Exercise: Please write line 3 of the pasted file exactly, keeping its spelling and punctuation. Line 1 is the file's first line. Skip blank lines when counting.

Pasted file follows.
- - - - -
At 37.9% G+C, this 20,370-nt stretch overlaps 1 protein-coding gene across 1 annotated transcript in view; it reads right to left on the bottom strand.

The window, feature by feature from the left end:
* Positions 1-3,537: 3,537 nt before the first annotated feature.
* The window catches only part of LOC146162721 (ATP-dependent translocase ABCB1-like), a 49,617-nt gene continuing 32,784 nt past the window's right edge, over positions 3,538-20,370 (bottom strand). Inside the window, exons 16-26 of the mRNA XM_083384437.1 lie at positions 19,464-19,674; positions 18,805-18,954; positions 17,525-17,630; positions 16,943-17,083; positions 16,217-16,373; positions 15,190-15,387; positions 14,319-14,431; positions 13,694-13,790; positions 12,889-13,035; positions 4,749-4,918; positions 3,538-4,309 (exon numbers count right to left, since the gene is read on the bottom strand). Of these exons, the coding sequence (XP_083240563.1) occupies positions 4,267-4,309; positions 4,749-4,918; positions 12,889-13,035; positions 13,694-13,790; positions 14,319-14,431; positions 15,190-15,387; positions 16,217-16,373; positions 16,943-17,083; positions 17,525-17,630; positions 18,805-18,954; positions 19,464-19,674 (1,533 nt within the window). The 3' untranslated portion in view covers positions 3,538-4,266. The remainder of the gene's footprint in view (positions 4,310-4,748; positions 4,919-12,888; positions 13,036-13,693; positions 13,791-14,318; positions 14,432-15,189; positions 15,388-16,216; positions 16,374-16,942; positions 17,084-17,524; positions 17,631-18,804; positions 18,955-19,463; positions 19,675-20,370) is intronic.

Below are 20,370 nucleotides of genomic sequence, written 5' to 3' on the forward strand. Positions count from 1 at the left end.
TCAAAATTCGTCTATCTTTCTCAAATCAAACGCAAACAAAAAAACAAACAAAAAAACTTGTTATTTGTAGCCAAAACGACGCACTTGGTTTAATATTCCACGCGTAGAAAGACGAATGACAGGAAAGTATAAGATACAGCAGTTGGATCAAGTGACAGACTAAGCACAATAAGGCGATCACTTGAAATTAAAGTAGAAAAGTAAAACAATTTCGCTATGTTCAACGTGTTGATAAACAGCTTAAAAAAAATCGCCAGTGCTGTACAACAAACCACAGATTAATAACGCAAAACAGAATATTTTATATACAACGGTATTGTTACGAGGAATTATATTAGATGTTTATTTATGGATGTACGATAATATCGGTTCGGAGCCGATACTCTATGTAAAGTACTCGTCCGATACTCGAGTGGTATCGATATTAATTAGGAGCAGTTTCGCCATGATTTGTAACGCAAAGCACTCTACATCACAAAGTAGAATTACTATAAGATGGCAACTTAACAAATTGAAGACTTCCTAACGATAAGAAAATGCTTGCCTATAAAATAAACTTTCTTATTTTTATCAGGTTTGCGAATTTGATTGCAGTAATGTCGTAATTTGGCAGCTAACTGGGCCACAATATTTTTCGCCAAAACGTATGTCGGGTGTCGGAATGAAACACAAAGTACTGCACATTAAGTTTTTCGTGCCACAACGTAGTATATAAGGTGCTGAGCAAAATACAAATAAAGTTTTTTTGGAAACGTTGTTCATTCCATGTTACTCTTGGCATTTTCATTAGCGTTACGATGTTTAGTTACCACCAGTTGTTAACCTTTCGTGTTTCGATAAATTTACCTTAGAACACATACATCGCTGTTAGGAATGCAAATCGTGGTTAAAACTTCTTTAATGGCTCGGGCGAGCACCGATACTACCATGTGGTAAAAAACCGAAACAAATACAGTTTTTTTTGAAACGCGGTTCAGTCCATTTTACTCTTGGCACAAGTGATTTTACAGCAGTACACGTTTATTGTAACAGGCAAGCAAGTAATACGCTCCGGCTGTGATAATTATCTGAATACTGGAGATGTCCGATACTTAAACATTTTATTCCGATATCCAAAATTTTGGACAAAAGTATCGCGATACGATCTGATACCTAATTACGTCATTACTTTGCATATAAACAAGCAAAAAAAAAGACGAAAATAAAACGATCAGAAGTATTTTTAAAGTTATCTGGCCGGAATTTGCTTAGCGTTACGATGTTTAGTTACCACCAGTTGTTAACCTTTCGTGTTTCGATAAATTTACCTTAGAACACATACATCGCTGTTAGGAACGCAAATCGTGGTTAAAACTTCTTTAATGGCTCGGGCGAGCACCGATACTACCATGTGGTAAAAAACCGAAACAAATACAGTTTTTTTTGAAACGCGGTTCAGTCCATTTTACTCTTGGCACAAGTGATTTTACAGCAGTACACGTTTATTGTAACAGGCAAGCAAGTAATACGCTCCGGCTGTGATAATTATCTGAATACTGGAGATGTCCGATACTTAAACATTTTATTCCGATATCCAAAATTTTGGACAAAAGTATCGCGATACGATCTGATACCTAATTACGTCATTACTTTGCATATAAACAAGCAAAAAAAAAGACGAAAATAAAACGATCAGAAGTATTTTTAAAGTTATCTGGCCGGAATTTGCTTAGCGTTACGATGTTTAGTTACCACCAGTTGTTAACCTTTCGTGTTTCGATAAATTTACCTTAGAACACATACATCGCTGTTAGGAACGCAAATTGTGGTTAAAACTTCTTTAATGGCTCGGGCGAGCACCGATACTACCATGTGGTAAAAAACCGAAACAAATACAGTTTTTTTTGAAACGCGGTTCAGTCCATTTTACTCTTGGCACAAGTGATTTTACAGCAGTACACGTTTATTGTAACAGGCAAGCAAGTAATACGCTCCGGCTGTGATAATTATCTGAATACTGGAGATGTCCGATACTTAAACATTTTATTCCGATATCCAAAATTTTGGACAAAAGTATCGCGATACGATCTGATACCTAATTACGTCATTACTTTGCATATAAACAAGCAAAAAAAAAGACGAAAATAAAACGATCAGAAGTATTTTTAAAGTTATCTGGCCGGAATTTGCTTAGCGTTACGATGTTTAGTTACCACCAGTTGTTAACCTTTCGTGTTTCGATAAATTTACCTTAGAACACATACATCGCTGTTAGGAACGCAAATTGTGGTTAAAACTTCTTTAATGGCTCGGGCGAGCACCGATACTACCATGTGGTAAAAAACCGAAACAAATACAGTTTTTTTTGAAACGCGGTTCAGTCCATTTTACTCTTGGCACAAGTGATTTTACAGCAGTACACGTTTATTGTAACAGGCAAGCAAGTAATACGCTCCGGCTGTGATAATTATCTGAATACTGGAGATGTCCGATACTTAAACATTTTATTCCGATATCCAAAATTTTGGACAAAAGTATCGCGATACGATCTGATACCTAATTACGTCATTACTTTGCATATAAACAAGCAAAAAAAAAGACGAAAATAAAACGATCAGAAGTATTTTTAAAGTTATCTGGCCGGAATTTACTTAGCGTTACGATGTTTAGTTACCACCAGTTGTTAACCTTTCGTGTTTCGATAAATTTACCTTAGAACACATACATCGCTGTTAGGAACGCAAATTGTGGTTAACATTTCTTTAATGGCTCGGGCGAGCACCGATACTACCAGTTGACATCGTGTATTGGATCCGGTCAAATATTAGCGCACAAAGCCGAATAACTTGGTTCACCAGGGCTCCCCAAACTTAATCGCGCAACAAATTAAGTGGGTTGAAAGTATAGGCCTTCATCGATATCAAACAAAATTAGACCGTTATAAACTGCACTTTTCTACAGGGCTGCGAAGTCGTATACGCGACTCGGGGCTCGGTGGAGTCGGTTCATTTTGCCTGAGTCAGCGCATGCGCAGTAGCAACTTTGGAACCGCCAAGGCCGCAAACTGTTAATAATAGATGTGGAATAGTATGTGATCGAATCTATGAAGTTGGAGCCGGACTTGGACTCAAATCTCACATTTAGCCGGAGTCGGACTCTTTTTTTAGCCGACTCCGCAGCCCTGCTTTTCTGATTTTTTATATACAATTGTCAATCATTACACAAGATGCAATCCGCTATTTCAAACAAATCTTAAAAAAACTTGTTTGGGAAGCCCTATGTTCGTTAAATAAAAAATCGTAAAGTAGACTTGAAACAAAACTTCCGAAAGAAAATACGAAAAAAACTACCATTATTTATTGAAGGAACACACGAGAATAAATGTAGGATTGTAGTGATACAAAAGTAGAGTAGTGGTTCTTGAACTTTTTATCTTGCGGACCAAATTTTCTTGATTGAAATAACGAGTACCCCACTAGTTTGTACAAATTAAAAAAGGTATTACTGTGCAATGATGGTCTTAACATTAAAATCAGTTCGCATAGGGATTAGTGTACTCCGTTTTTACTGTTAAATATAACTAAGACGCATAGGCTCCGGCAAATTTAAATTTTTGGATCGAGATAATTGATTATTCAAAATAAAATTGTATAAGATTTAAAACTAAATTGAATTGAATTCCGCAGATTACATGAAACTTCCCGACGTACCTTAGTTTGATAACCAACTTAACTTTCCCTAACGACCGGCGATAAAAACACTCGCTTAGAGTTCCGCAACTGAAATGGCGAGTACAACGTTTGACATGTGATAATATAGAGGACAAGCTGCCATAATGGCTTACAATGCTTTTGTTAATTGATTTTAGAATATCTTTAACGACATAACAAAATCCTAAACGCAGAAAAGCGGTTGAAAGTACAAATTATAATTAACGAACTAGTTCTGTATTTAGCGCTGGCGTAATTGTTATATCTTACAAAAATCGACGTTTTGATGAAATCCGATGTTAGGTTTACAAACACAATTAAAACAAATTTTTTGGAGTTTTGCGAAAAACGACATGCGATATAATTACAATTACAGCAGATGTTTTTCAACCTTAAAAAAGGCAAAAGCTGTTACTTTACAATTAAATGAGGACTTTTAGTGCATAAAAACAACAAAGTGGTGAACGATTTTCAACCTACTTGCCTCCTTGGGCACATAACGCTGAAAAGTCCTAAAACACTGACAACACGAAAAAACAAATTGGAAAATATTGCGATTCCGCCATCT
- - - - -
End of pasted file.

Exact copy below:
* Positions 1-3,537: 3,537 nt before the first annotated feature.